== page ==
2. agreed. the long lasting health of our NEW ORLEANS Hornets will rest on the shoulders of this CBA negotiations, most especially on the structure of HOW teams are build not how much. if the system stays the same, we can say hasta la vista to the Hornets ever truly competing for a championship… (thanks for the shoutout, it means a lot)

    • Wrong, Nikkoewan.

      You mean a lot.

      Ha Ha! Nikko was wrong! Nikko wrong wrong! Point everyone! Point and laugh!

      • You are a good sport . . . and, I’m sure you know, only the first two lines were serious . . .

        If we can’t have a little fun now, when there is little else to do, then we just need to hang it our workboots for good, yeah?

        How’s the post-math school going? Whatcha working on these days?

      • working on stochastic calculus primarily and probability theory. I can’t believe tossing a coin is not just a simple heads or tails decision. hahaha. math is so fascinating. have you heard about the tau movement? 🙁 i like pi, so i hope it doesn’t push through, but the tau movement do have some valid and good points

      • Integrating over random walks, eh?

        I use a little process theory in my research. Just finite state continuous time Market processes.

        Pi any day of the week. 0 1 i e pi. Euler equation is the most beautiful in all the world. It has pi. The end. Q.E.D. Le fin.

        Anyone who groans about powers of 2 needs help. Serious help.

      • yeah, random walk makes my head think of random things lol.. all this math talk makes me feel like we’re in our own world HAHAHA

      • These dudes think Shannon Brown is off-topic… Wait ’til they get a load of us!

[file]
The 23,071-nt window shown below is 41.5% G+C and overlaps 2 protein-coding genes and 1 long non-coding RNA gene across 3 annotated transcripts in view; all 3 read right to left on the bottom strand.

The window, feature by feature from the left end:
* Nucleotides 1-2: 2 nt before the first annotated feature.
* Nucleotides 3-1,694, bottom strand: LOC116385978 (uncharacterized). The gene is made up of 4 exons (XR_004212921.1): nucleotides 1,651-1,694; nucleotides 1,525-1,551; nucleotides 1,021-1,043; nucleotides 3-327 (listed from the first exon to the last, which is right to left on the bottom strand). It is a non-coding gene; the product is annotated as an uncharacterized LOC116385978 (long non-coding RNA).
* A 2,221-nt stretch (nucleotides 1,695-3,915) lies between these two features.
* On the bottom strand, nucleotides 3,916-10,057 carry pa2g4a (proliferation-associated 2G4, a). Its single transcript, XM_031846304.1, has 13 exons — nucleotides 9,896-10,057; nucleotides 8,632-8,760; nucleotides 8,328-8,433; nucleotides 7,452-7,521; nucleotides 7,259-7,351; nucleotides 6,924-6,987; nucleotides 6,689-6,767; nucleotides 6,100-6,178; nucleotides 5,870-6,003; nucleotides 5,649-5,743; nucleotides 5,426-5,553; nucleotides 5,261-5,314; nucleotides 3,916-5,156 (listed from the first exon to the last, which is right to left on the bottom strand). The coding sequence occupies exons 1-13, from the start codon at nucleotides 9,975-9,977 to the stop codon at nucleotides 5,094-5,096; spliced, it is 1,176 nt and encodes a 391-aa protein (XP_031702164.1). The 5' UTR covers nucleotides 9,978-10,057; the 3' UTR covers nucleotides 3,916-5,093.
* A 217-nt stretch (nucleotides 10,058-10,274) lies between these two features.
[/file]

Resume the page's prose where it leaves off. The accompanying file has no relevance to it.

3. I just love how the very first comment on this piece was about Shannon Brown. Did anyone actually read the article?

    Great piece 42, you’re spot on about everything. While keeping Chris Paul and David West will be our goal, ultimately we (and overseas fans too) want the team to stay in New Orleans.

    If that can be achieved long-term then Chris Paul leaving might be a little less sad than it really is because we may have another shot to rebuild. I think though, that keeping Chris Paul and keeping basketball in New Orleans is synonymous. A guy like Chouest (or any local owner) won’t step up unless both the short and long term future of this franchise is secured. Which is why so many fans are hanging their hats on the hope that Paul can stay and compete for a championship.

    This offseason is huge (if there is one…).

    • My surreal intro didn’t scream “Shannon Brown” to you?

      Thanks, Grayson. Your compliments mean so much more because they are upside down.

      I know what you are saying, but my thinking for the past couple of weeks is that any owner that buys the team because Chris Paul is on the team in the short term (0-5 years), then the CBA isn’t friendly enough and we’ll still be in danger at some later point in the next 10 years.

      We need a CBA makes the team attractive even without Paul so the owner operate without staggering fear of the loss of millions if he leaves, someone gets hurt, etc.

    • Hindsight comment that no one will read. But its great to know how far we’ve come in 2 years

  4. Great read. I can not lie, if the Hornets got moved to Ohio or Indiana, I’d deal with it since I’d be able to see them more.

    However, that won’t happen and I really want to see this team stay in New Orleans. Your city deserves this team. This CBA is just critical. The current system was a recipe for disaster. I’d really like to see a true hard cap developed like the NFL (maybe NHL?) and create the parity basketball lacks in my opinion.